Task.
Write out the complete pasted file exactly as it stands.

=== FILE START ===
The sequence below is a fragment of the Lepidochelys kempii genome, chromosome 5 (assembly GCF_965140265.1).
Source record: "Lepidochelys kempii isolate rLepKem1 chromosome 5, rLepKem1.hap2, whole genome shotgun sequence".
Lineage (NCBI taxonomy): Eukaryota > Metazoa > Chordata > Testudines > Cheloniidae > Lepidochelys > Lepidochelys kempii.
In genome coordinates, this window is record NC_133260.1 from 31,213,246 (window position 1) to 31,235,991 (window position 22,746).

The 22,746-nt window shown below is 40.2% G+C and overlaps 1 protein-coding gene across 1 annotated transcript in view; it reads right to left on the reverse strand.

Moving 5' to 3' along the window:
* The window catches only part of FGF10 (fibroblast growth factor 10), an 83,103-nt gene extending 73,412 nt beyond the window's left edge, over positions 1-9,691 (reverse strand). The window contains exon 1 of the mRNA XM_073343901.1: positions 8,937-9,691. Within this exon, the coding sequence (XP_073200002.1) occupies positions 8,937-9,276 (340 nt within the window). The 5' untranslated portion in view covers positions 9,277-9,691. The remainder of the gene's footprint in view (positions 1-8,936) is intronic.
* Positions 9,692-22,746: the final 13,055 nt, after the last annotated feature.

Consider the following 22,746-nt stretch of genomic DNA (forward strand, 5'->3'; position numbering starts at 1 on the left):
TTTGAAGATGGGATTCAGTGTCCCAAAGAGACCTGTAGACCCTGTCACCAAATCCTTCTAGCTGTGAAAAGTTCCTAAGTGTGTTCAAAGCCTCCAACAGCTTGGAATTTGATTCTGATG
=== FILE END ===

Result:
The sequence below is a fragment of the Lepidochelys kempii genome, chromosome 5 (assembly GCF_965140265.1).
Source record: "Lepidochelys kempii isolate rLepKem1 chromosome 5, rLepKem1.hap2, whole genome shotgun sequence".
Lineage (NCBI taxonomy): Eukaryota > Metazoa > Chordata > Testudines > Cheloniidae > Lepidochelys > Lepidochelys kempii.
In genome coordinates, this window is record NC_133260.1 from 31,213,246 (window position 1) to 31,235,991 (window position 22,746).

The 22,746-nt window shown below is 40.2% G+C and overlaps 1 protein-coding gene across 1 annotated transcript in view; it reads right to left on the reverse strand.

Moving 5' to 3' along the window:
* The window catches only part of FGF10 (fibroblast growth factor 10), an 83,103-nt gene extending 73,412 nt beyond the window's left edge, over positions 1-9,691 (reverse strand). The window contains exon 1 of the mRNA XM_073343901.1: positions 8,937-9,691. Within this exon, the coding sequence (XP_073200002.1) occupies positions 8,937-9,276 (340 nt within the window). The 5' untranslated portion in view covers positions 9,277-9,691. The remainder of the gene's footprint in view (positions 1-8,936) is intronic.
* Positions 9,692-22,746: the final 13,055 nt, after the last annotated feature.

Consider the following 22,746-nt stretch of genomic DNA (forward strand, 5'->3'; position numbering starts at 1 on the left):
TTTGAAGATGGGATTCAGTGTCCCAAAGAGACCTGTAGACCCTGTCACCAAATCCTTCTAGCTGTGAAAAGTTCCTAAGTGTGTTCAAAGCCTCCAACAGCTTGGAATTTGATTCTGATG